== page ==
The Labor Department said Friday that consumer prices increased 0.2 percent last month, matching the gain in May. Prices are up 1 percent from a year ago, well below the Federal Reserve’s 2 percent inflation target.
Excluding the volatile food and energy categories, prices were up 0.2 percent from May and 2.3 percent from June 2015.
The Fed, which meets July 26-27, wants to see evidence that inflation is ticking up before raising short-term U.S. interest rates again. In December, it raised rates for the first time since 2006. But it has hesitated to follow up with more increases. The American job market looked weak in May before rebounding in June. And Britain’s June 23 decision to leave the European Union has rattled financial markets and raised uncertainty about the global economy.
Food prices fell for a second straight month in June. Energy prices rose 1.3 percent, including a 3.3 percent increase in gasoline prices. Rents rose 0.4 percent.
New car and truck prices fell for the third straight month and are down 3.1 percent over the past year. Clothing prices fell 0.4 percent in June.
Separately Friday, the Commerce Department reported that U.S. retail sales posted a robust increase in June, another sign that consumer spending picked up in the spring.
Sales at retailers and restaurants rose 0.6 percent, after a 0.2 percent climb in May. Sales were up 2.7 percent from a year earlier. Excluding volatile spending on cars and auto parts, sales were up 0.7 percent.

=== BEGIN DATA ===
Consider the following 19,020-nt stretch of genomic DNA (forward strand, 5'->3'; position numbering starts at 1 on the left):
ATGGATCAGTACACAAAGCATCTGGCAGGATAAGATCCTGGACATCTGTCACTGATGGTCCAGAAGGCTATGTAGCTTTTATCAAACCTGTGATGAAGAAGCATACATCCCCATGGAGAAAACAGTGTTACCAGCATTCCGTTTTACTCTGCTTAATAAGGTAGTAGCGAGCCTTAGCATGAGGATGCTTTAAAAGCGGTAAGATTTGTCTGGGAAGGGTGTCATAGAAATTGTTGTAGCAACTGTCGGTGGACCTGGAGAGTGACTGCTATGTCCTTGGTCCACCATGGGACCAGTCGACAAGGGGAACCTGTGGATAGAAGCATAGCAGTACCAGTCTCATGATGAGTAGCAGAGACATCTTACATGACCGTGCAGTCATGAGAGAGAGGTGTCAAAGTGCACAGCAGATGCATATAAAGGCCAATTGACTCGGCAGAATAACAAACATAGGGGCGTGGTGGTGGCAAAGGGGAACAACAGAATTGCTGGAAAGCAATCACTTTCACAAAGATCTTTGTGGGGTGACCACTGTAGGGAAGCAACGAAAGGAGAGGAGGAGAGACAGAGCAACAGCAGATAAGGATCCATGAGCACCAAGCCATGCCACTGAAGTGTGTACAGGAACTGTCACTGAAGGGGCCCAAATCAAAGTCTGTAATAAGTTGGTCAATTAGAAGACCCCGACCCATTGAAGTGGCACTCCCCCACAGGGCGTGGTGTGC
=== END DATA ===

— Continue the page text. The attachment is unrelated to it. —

Spending on building materials and gardening supplies surged 3.9 percent, the most since April 2010.
Consumers got off to a slow start this year, which is one reason the economy grew at a lackluster 1.1 percent annual pace from January through March. Economists expect that spending by consumers, which accounts for more than two-thirds of the U.S. economy, drove faster growth from April through June and will fuel momentum for the rest of the year.
Consumer confidence is likely to get a boost from a surge in hiring last month: American employers added a robust 287,000 jobs in June after generating just 11,000 in May.
“The Fed will welcome the continued strength in consumer spending and the latest positive jobs report, but it’s clearly in zero rush to tighten policy,” Sal Guatieri, director of economic research at BMO Capital Markets, wrote in a research note.